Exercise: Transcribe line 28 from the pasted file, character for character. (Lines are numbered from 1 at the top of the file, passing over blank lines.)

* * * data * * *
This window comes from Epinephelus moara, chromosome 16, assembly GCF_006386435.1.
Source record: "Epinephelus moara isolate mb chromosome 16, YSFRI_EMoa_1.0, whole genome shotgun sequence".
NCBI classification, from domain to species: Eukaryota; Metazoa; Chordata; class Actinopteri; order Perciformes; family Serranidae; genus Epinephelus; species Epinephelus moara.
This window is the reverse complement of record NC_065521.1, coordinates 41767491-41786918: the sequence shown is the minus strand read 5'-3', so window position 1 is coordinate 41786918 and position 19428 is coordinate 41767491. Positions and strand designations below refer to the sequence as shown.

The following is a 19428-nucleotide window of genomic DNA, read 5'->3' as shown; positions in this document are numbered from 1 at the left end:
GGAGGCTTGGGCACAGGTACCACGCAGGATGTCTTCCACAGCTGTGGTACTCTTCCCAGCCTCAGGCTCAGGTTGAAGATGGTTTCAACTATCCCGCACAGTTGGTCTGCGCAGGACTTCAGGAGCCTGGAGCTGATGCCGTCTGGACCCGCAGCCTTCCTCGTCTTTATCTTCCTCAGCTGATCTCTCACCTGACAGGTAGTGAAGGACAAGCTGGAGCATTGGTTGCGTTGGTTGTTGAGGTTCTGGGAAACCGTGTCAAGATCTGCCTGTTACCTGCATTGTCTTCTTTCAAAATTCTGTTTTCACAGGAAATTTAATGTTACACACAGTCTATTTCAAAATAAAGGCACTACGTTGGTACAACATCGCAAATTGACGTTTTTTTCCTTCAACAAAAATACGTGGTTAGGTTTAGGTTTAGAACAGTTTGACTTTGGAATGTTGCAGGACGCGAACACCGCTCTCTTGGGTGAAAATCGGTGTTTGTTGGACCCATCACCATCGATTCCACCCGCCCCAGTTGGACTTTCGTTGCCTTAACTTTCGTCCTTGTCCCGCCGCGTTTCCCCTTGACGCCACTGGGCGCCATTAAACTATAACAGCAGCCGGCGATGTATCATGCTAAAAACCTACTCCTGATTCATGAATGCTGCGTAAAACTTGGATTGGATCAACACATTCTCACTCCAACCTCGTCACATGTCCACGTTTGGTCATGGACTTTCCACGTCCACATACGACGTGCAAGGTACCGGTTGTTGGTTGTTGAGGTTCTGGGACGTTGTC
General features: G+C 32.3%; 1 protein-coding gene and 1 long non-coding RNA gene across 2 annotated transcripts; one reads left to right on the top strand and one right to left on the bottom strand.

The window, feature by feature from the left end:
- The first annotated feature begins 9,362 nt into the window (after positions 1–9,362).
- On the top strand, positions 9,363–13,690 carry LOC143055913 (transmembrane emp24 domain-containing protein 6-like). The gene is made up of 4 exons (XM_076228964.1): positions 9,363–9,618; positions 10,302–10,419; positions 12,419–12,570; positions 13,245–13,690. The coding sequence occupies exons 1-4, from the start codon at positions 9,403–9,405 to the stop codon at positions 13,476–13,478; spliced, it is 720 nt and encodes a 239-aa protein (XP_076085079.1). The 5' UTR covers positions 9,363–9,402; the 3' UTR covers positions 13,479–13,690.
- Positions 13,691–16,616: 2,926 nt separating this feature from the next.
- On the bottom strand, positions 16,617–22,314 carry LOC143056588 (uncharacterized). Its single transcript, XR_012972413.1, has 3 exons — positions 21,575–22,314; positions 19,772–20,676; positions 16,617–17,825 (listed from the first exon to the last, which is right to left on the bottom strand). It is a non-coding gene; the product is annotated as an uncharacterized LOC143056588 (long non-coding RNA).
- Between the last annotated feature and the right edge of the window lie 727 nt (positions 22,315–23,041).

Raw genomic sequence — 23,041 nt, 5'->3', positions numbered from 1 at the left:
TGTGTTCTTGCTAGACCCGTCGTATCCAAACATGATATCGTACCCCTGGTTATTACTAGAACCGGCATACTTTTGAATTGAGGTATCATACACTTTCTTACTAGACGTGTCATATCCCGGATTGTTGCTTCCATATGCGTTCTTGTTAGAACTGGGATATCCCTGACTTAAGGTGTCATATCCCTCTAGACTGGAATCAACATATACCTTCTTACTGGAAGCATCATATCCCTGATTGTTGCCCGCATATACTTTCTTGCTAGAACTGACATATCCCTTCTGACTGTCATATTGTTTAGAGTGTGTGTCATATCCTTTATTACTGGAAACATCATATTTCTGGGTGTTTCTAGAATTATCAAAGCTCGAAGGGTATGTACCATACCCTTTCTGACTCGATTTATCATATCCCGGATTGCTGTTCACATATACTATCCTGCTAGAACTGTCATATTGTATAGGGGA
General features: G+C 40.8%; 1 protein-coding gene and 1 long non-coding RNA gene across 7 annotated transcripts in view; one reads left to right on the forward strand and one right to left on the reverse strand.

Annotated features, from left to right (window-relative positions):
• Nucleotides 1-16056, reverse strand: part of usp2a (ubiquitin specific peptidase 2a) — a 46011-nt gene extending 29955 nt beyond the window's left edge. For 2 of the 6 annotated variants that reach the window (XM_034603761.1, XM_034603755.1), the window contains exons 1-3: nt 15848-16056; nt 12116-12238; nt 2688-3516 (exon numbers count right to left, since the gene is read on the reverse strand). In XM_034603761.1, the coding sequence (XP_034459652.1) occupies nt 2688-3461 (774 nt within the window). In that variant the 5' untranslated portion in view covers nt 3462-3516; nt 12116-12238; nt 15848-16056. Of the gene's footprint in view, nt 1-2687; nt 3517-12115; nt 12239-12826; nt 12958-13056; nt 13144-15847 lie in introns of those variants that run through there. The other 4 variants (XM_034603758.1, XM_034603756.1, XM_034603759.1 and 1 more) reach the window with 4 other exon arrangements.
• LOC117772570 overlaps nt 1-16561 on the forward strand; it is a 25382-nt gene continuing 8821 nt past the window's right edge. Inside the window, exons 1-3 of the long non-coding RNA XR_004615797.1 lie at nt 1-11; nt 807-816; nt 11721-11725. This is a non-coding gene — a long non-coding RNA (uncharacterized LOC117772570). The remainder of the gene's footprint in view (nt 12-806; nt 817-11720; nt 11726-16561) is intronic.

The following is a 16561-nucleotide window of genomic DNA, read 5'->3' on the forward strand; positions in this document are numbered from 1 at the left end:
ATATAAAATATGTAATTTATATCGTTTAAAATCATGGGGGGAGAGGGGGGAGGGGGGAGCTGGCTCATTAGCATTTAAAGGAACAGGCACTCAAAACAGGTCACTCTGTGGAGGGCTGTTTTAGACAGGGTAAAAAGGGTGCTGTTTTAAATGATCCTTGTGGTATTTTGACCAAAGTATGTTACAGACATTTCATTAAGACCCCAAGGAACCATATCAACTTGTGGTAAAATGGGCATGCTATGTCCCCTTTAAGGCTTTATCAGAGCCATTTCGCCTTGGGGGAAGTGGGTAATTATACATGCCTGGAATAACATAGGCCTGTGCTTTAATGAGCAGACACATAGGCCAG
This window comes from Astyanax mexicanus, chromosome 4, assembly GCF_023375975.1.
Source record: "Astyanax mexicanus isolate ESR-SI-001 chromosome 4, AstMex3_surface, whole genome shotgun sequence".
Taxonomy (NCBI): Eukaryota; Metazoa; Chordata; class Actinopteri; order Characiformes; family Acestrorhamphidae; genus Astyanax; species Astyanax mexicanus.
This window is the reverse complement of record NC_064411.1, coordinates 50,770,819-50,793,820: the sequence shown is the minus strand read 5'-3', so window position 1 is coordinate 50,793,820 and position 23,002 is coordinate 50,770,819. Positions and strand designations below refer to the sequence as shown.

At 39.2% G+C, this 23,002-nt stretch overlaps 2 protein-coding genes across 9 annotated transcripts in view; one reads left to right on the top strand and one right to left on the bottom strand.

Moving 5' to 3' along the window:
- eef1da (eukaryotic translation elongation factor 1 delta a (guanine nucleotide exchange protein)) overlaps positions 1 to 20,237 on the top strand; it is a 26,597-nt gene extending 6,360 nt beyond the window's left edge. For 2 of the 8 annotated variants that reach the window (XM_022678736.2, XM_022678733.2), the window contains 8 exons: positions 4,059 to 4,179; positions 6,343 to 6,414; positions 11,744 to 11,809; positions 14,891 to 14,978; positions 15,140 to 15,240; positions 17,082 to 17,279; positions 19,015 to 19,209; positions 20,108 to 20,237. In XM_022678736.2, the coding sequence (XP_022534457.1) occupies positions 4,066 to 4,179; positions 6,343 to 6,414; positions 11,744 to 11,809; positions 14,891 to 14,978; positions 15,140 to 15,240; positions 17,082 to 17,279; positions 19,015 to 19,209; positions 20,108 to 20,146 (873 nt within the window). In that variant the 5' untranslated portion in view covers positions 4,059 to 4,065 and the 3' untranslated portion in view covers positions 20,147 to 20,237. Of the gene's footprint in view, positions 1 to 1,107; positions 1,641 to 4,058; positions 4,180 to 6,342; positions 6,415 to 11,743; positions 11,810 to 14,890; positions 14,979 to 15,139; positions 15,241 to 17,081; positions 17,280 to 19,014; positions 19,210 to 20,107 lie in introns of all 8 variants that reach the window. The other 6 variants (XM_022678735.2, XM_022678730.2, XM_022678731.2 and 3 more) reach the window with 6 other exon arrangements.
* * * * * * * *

- eef1da (eukaryotic translation elongation factor 1 delta a (guanine nucleotide exchange protein)) overlaps positions 1 to 20,237 on the top strand; it is a 26,597-nt gene extending 6,360 nt beyond the window's left edge. For 2 of the 8 annotated variants that reach the window (XM_022678736.2, XM_022678733.2), the window contains 8 exons: positions 4,059 to 4,179; positions 6,343 to 6,414; positions 11,744 to 11,809; positions 14,891 to 14,978; positions 15,140 to 15,240; positions 17,082 to 17,279; positions 19,015 to 19,209; positions 20,108 to 20,237. In XM_022678736.2, the coding sequence (XP_022534457.1) occupies positions 4,066 to 4,179; positions 6,343 to 6,414; positions 11,744 to 11,809; positions 14,891 to 14,978; positions 15,140 to 15,240; positions 17,082 to 17,279; positions 19,015 to 19,209; positions 20,108 to 20,146 (873 nt within the window). In that variant the 5' untranslated portion in view covers positions 4,059 to 4,065 and the 3' untranslated portion in view covers positions 20,147 to 20,237. Of the gene's footprint in view, positions 1 to 1,107; positions 1,641 to 4,058; positions 4,180 to 6,342; positions 6,415 to 11,743; positions 11,810 to 14,890; positions 14,979 to 15,139; positions 15,241 to 17,081; positions 17,280 to 19,014; positions 19,210 to 20,107 lie in introns of all 8 variants that reach the window. The other 6 variants (XM_022678735.2, XM_022678730.2, XM_022678731.2 and 3 more) reach the window with 6 other exon arrangements.